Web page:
CSDMS 2024: Coastlines, Critical Zones and Cascading Hazards: Modeling Dynamic Interfaces from Deep Time to Human Time

Differentiable modeling to unify neural networks and process-based modeling for global geosciences under global change

Chaopeng Shen

Pennsylvania State University, United States

Process-based modeling offers interpretability and physical consistency in many domains of geosciences but struggles to leverage large datasets efficiently. Machine-learning methods, especially deep networks, have strong predictive skills yet are not easily interpretable and are unable to answer specific scientific questions. A recently proposed genre of physics-informed machine learning, called “differentiable” modeling (DM,, trains neural networks (NNs) with process-based equations (priors) together in one stage (so-called “end-to-end”) to benefit from the best of both NNs and process-based paradigms. The NNs do not need target variables for training but can be indirectly supervised by observations matching the outputs of the combined model, and differentiability critically supports learning from big data. We propose that differentiable models are especially suitable as global- or continental-scale geoscientific models because they can harvest information from big earth observations to produce state-of-the-art predictions (, enable physical interpretation naturally, extrapolate well (due to physical constraints) in space and time, enforce known physical laws and sensitivities, and leverage progress in modern AI computing architecture and infrastructure. Differentiable models can also synergize with existing process-based models in terms of providing to them parameters or identifying optimal processes, learning from the lessons of the community. Differentiable models can answer pressing societal questions on water resources availability, climate change impact assessment, water management, and disaster risk mitigation, among others. We demonstrate the power of differentiable modeling using computational examples in rainfall-runoff modeling, river routing, ecosystem and water quality modeling, and forcing fusion. We discuss how to address potential challenges such as implementing gradient tracking for implicit numerical schemes and addressing process tradeoffs. Furthermore, we show how differentiable modeling can enable us to ask fundamental questions in hydrologic sciences and get robust answers from big global data.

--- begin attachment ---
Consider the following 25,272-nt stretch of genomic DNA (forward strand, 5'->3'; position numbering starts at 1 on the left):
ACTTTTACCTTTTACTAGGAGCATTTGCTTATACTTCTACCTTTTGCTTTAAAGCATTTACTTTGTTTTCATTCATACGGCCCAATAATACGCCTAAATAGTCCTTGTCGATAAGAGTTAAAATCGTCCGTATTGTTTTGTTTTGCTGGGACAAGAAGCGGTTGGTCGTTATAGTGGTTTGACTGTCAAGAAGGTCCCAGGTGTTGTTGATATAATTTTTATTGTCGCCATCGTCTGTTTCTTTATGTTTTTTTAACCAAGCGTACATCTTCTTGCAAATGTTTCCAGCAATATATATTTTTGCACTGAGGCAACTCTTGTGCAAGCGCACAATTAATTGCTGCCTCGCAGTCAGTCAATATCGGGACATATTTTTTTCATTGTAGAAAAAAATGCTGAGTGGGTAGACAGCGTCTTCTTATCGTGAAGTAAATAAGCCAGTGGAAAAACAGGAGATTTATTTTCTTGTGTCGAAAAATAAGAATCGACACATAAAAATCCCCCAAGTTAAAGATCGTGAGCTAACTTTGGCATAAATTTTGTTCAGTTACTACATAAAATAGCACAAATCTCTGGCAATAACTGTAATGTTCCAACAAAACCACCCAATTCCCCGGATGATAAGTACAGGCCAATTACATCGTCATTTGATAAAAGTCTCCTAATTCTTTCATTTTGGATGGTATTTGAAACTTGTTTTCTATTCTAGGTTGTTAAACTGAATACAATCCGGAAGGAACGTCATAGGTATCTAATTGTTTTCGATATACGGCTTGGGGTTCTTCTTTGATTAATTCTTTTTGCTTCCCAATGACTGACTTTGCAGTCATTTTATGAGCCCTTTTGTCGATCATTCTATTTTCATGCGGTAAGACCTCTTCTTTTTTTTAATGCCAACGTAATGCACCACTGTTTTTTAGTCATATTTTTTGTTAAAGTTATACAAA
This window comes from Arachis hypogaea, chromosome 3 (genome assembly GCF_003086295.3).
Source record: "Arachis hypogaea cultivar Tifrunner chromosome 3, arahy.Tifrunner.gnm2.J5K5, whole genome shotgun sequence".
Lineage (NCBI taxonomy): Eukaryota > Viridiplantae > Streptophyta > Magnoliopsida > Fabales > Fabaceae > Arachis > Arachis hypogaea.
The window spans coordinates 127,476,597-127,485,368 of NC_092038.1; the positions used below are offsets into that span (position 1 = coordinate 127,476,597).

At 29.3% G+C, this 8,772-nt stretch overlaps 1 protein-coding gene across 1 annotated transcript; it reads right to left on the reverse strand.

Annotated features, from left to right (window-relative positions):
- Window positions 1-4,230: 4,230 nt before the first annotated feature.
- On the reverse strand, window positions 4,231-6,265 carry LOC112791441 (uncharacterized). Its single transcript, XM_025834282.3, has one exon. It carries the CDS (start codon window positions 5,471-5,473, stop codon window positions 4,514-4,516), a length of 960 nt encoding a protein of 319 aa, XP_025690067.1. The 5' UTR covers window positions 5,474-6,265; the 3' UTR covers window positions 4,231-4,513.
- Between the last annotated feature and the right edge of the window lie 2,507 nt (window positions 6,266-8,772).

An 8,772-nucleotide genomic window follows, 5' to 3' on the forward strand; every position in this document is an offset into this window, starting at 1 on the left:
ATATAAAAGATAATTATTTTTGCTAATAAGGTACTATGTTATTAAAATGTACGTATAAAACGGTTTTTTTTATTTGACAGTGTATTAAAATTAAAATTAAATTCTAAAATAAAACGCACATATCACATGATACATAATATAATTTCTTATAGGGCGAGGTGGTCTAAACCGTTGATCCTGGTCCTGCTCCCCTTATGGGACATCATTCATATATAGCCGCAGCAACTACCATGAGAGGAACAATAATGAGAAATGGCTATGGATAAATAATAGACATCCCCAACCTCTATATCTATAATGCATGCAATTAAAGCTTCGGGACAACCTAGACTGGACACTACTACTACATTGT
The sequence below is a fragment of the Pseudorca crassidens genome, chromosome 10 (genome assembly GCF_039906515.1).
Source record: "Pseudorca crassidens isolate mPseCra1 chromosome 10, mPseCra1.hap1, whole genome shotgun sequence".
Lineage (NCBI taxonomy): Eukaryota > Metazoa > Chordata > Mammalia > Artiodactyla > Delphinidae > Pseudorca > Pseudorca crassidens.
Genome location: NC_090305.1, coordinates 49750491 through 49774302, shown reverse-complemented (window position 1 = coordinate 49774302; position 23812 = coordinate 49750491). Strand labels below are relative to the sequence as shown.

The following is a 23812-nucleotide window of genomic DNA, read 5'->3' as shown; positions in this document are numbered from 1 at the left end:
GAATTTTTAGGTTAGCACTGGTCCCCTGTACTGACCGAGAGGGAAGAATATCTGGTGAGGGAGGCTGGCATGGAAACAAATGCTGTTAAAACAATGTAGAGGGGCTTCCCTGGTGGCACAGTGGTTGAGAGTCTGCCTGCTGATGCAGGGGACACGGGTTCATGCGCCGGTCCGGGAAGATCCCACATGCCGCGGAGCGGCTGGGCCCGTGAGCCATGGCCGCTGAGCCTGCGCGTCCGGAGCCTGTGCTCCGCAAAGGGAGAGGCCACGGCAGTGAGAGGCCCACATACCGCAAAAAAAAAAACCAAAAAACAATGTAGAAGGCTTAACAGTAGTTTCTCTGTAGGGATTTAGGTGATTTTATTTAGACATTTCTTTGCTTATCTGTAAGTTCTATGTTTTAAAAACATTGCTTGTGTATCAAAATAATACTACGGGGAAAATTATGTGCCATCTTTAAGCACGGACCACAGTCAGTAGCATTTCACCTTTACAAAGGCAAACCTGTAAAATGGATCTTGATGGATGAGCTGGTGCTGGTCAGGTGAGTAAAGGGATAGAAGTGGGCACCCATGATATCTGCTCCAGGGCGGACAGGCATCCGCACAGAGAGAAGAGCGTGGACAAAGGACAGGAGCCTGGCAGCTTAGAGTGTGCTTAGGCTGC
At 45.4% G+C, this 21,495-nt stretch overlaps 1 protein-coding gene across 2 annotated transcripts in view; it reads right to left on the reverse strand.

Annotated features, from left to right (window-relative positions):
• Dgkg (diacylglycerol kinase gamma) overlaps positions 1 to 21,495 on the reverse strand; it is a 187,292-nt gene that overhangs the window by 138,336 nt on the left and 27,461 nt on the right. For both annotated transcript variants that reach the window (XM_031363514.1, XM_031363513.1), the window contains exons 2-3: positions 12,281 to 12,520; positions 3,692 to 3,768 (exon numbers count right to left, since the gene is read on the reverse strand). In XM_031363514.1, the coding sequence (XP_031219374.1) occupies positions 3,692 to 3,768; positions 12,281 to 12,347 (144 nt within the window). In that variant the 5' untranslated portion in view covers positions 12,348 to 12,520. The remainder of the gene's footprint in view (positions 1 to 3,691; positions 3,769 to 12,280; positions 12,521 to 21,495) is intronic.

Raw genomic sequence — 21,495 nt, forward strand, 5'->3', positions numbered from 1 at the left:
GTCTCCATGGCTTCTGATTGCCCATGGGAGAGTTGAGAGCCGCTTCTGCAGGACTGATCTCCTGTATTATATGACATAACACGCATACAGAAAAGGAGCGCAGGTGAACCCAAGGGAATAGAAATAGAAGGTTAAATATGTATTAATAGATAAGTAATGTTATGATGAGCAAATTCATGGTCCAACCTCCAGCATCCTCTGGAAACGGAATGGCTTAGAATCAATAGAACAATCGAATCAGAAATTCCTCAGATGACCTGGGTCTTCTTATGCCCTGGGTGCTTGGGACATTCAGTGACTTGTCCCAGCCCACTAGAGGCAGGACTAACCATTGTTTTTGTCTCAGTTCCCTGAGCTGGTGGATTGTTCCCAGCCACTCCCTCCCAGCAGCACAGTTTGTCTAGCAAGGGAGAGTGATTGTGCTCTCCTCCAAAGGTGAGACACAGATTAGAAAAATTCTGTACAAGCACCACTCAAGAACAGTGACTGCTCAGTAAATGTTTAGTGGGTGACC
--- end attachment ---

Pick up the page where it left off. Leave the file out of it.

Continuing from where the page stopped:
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Of interest for:
  • Marine Working Group
  • Terrestrial Working Group
  • Coastal Working Group
  • Education and Knowledge Transfer (EKT) Working Group
  • Cyberinformatics and Numerics Working Group
  • Hydrology Focus Research Group
  • Chesapeake Focus Research Group
  • Critical Zone Focus Research Group
  • Human Dimensions Focus Research Group
  • Geodynamics Focus Research Group
  • Ecosystem Dynamics Focus Research Group
  • Coastal Vulnerability Initiative
  • Continental Margin Initiative
  • Artificial Intelligence & Machine Learning Initiative
  • Modeling Platform Interoperability Initiative
  • River Network Modeling Initiative